Also at the ‘tens of’ mark is the cost of a multitasking compute platform, as illustrated by the Raspberry Pi. Here the threshold is about familiarity - while many could program a lower-level device such as Arduino, it may be seen as a step too far. Better to give someone a windows-icon-mouse-pointer interface, some familiar open source (therefore free as in both speech and beer, as far as developers are concerned) software, online tutorials and community support, and away they can go. 

So we are currently in a brainstorming phase, now that familiar technology has reached an accessible price. But what can we say about two years’ time? First that the costs will have dropped another order of magnitude, opening the floodgates to yet more innovation on the one hand, or techno-tat on the other. Yes, it really will become quite difficult to lose your keys, or indeed your child

In parallel, we can expect a level of consolidation. Current Internet of Things examples tend to be proprietary, closed-community or application-specific, built on open platforms and protocols but not sharing common management building blocks beyond connectivity. By management, think data management, configuration management, event management, service management, security management, dashboards and rules — the range of capabilities we need to enable the device swarm to be husbanded. 

This absence of a common management framework is not through lack of trying — numerous providers such as Thingworx and Xively are positioning themselves as offering the backbone for the smart device revolution. No doubt attention will swing to a handful of such platforms which will then be adopted wholesale by the majority, before being acquired by the major vendors and, likely, almost immediately being open-sourced.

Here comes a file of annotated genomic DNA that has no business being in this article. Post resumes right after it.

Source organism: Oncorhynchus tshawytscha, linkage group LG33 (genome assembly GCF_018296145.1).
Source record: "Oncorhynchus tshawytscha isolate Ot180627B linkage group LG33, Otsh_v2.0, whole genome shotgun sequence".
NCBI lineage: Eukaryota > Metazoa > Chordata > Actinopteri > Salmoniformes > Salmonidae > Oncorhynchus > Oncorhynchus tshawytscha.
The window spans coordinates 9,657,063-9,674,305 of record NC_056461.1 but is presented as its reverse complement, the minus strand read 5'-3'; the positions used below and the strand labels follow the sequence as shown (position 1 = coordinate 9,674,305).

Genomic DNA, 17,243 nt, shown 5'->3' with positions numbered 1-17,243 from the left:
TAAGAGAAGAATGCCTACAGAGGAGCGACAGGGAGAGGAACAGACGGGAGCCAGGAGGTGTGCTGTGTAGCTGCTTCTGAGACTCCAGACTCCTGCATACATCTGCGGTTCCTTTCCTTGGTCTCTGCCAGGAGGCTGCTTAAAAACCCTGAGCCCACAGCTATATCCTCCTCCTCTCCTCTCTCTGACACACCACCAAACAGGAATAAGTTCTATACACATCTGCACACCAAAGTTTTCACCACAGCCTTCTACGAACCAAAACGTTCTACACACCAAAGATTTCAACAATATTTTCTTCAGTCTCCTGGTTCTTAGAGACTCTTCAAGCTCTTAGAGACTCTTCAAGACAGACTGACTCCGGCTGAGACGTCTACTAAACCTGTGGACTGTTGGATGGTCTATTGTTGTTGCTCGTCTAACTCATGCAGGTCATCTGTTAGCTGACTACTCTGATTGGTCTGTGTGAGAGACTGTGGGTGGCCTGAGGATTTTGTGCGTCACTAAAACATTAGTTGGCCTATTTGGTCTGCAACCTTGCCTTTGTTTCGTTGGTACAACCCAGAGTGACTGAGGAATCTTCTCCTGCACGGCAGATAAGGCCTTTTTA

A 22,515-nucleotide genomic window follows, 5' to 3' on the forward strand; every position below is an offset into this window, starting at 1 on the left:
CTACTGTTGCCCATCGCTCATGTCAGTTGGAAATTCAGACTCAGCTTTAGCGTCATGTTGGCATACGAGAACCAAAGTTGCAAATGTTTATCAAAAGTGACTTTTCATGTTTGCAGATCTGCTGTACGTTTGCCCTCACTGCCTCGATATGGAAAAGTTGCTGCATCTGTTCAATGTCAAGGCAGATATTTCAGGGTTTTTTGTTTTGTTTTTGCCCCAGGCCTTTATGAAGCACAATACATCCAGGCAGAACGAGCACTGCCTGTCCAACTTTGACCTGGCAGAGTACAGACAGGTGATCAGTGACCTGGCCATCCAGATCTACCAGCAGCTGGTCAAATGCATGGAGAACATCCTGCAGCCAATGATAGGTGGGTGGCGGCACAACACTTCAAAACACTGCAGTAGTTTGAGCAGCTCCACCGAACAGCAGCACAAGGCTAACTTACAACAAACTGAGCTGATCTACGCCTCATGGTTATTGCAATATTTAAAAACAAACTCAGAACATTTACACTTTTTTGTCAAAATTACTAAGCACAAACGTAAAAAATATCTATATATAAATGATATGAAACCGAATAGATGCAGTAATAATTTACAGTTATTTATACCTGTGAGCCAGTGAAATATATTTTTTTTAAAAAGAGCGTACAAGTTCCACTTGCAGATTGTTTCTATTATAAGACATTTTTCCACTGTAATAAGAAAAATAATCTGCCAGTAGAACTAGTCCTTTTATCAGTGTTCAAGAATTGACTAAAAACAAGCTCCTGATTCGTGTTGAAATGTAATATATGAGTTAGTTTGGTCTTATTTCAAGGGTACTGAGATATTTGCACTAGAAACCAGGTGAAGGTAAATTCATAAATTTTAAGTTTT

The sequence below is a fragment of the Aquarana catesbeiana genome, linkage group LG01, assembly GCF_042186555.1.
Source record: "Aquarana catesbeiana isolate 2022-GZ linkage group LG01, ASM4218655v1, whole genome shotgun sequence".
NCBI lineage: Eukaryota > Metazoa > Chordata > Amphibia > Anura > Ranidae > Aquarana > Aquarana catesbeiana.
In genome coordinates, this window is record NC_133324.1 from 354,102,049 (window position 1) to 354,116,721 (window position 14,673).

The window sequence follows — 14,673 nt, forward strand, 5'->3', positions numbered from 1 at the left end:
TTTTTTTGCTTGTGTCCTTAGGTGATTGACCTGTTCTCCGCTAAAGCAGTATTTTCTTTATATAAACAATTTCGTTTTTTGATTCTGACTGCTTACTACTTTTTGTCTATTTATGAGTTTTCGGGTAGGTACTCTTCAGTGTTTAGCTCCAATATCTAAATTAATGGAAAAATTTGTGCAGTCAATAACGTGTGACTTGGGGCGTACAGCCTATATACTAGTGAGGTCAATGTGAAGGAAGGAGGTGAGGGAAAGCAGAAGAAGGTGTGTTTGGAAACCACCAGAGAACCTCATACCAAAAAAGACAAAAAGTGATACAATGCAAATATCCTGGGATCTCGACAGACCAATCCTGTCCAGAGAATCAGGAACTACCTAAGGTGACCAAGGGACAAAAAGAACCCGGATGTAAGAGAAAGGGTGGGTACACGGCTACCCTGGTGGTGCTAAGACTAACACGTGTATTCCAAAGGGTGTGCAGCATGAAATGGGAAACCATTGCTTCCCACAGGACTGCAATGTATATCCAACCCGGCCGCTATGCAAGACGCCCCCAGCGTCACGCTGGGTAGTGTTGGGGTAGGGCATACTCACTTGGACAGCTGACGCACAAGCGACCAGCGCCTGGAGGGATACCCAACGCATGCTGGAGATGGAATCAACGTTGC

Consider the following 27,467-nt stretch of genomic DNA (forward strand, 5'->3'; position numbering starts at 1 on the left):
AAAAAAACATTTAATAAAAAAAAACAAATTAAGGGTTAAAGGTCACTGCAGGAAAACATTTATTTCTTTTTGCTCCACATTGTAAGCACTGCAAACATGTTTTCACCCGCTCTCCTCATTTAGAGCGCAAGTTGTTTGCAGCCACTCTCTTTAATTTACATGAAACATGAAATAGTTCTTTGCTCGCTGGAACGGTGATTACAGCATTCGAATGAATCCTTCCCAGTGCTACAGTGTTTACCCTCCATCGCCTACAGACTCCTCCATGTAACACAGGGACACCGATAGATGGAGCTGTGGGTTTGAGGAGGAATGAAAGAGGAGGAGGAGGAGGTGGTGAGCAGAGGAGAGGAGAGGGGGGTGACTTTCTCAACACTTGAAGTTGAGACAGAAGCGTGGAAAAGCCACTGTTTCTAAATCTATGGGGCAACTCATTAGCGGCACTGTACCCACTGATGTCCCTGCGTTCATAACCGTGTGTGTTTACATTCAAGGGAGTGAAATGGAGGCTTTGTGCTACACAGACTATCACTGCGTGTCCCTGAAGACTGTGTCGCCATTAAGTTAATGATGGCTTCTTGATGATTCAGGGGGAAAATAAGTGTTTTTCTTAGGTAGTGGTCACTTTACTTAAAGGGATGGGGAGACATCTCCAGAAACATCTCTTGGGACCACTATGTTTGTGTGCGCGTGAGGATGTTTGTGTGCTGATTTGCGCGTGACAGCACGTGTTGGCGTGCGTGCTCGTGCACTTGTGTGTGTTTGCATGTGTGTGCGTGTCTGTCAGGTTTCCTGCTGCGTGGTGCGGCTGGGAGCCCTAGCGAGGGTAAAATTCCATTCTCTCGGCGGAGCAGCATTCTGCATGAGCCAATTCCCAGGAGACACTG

The first effect will be that we will all know more about ourselves, our stuff and our environments, for better or worse. The technology to determine whether an aged parent has had a fall will be misused in the accelerometer-based version of happy slapping — you heard it here first. Our brand-obsessed consumer culture will create, for our benefit, the cyber equivalent of the Jack Russell, snapping and yapping at our heels with product suggestions. 

Such knowledge brings power: the bad guys will continue to do bad things, even as the good guys get new capabilities for dealing with them. It also threatens our abilities to structure and deal with the world around us - from current fears of internet addiction we shall move to the psychological ramifications of sensory overload, even as our offspring learn to live in a world where everything is measurable. 

Should we worry? As humans, as a majority we seem to have a propensity to run with such changes. Indeed, given what we have dealt with over the past few decades, it is unlikely that another order of magnitude will make any difference. It is as if we can think logarithmically, or indeed in terms of octaves — the song will remain the same, even if it is playing at a higher frequency. In the meantime, we can only hang on, enjoy the ride and see what they think of next. 


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Jon Collins

Jon Collins is an analyst and principal advisor at Inter Orbis. He has over 25 years in experience of the tech sector, having worked as an IT manager, software consultant, project manager and training manager among other roles. Jon’s published work covers security, governance, project management but also includes books on music, including works on Rush, Mike Oldfield and Marillion. See More